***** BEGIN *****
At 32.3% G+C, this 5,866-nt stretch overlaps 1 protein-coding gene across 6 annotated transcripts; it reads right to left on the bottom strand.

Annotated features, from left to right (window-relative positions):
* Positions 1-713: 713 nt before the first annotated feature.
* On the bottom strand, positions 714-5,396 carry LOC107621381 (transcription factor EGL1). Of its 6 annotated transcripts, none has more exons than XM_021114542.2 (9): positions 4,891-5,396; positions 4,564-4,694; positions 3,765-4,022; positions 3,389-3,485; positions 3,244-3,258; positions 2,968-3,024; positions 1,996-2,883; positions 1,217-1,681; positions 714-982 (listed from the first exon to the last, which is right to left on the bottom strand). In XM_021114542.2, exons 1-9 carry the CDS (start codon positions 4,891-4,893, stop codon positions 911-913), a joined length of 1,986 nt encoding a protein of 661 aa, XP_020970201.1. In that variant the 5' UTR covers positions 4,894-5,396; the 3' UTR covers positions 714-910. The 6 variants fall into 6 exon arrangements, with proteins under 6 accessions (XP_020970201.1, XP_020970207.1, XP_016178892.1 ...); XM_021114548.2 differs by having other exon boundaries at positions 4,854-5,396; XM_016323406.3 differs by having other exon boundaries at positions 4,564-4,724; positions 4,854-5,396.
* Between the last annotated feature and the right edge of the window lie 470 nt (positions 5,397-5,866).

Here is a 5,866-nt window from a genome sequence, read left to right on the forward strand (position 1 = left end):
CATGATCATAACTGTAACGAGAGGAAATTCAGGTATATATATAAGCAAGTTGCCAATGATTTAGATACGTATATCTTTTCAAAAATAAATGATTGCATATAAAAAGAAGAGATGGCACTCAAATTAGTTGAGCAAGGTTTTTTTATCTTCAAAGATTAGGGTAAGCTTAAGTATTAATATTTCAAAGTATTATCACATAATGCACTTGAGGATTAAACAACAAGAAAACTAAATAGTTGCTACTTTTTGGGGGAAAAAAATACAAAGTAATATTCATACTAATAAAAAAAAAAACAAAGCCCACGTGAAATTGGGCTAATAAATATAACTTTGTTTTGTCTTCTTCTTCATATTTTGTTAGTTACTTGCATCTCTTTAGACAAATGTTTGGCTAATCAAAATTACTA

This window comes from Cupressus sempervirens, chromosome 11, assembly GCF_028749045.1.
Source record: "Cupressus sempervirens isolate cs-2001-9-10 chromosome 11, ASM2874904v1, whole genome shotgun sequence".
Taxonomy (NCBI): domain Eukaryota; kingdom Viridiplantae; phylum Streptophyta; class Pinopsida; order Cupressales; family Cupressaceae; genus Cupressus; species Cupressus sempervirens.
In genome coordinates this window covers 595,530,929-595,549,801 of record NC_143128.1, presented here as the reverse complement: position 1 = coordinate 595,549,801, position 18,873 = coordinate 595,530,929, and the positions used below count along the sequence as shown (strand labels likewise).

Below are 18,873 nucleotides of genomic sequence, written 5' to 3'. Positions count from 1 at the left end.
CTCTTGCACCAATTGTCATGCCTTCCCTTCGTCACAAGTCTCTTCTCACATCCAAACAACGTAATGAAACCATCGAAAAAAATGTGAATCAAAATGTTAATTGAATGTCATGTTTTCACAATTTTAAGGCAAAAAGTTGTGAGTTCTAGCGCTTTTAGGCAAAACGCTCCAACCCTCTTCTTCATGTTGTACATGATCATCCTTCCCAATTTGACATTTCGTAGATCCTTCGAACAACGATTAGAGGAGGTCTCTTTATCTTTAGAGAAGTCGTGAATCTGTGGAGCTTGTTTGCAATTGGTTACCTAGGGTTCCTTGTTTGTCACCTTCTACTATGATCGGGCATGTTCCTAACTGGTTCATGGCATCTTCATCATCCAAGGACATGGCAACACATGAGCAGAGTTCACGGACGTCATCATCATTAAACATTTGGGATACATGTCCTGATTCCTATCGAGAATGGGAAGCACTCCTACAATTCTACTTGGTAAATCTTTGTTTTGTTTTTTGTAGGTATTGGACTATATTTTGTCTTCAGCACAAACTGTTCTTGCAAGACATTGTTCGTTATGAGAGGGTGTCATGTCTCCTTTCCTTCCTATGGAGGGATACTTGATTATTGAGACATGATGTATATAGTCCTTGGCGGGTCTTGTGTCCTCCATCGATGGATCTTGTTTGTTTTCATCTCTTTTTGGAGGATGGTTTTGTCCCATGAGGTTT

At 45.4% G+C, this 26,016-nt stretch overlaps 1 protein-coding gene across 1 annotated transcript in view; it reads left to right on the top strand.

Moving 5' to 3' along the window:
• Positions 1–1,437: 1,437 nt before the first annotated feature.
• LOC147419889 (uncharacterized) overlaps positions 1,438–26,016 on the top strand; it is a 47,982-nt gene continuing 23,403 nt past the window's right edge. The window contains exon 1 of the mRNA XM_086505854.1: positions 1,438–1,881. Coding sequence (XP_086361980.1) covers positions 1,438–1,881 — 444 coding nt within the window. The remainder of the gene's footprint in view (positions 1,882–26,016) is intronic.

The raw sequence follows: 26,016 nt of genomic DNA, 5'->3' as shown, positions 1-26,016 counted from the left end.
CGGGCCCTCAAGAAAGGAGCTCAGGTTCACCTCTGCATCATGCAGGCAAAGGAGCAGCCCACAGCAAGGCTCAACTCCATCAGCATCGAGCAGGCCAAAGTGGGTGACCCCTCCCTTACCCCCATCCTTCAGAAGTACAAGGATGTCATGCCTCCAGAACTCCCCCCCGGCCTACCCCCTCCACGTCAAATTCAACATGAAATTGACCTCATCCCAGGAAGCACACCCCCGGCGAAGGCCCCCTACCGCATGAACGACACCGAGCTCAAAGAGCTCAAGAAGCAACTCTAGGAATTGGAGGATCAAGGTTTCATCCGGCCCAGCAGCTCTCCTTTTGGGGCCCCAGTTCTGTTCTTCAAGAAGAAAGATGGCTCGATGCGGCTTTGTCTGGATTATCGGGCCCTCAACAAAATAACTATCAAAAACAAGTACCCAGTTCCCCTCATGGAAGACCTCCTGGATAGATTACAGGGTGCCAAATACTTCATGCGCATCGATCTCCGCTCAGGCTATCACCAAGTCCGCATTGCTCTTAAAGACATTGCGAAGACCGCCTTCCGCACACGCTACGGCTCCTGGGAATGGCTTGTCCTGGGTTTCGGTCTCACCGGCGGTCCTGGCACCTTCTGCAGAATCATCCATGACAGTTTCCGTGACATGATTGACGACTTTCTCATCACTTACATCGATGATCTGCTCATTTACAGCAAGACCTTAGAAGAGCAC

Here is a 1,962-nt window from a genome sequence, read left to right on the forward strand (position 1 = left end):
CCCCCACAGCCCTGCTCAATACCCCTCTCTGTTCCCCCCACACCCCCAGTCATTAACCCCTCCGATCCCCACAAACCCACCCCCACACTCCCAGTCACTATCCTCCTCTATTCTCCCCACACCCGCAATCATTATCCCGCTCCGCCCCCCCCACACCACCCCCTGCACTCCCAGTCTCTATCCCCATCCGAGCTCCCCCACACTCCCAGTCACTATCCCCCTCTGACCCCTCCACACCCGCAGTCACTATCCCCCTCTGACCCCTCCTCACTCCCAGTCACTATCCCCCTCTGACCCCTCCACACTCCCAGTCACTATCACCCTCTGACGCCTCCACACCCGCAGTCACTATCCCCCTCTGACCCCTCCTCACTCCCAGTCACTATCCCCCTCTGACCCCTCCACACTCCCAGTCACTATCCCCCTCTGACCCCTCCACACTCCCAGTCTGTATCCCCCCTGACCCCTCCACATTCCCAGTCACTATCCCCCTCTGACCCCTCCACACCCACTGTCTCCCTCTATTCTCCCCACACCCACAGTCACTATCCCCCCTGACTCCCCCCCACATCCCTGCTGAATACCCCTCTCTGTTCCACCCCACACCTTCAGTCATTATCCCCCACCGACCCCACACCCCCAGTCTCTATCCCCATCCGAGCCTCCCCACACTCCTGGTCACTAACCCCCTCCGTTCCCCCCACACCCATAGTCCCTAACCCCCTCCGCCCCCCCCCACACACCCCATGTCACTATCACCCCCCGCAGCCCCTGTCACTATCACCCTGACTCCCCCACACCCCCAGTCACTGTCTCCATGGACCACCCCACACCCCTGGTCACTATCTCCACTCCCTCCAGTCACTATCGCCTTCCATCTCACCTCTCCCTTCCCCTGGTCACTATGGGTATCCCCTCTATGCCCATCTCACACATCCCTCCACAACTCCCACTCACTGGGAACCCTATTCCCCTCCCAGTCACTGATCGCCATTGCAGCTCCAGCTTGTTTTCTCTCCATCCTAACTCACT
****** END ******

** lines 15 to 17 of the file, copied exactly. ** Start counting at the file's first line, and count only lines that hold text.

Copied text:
Moving 5' to 3' along the window:
• Positions 1–1,437: 1,437 nt before the first annotated feature.
• LOC147419889 (uncharacterized) overlaps positions 1,438–26,016 on the top strand; it is a 47,982-nt gene continuing 23,403 nt past the window's right edge. The window contains exon 1 of the mRNA XM_086505854.1: positions 1,438–1,881. Coding sequence (XP_086361980.1) covers positions 1,438–1,881 — 444 coding nt within the window. The remainder of the gene's footprint in view (positions 1,882–26,016) is intronic.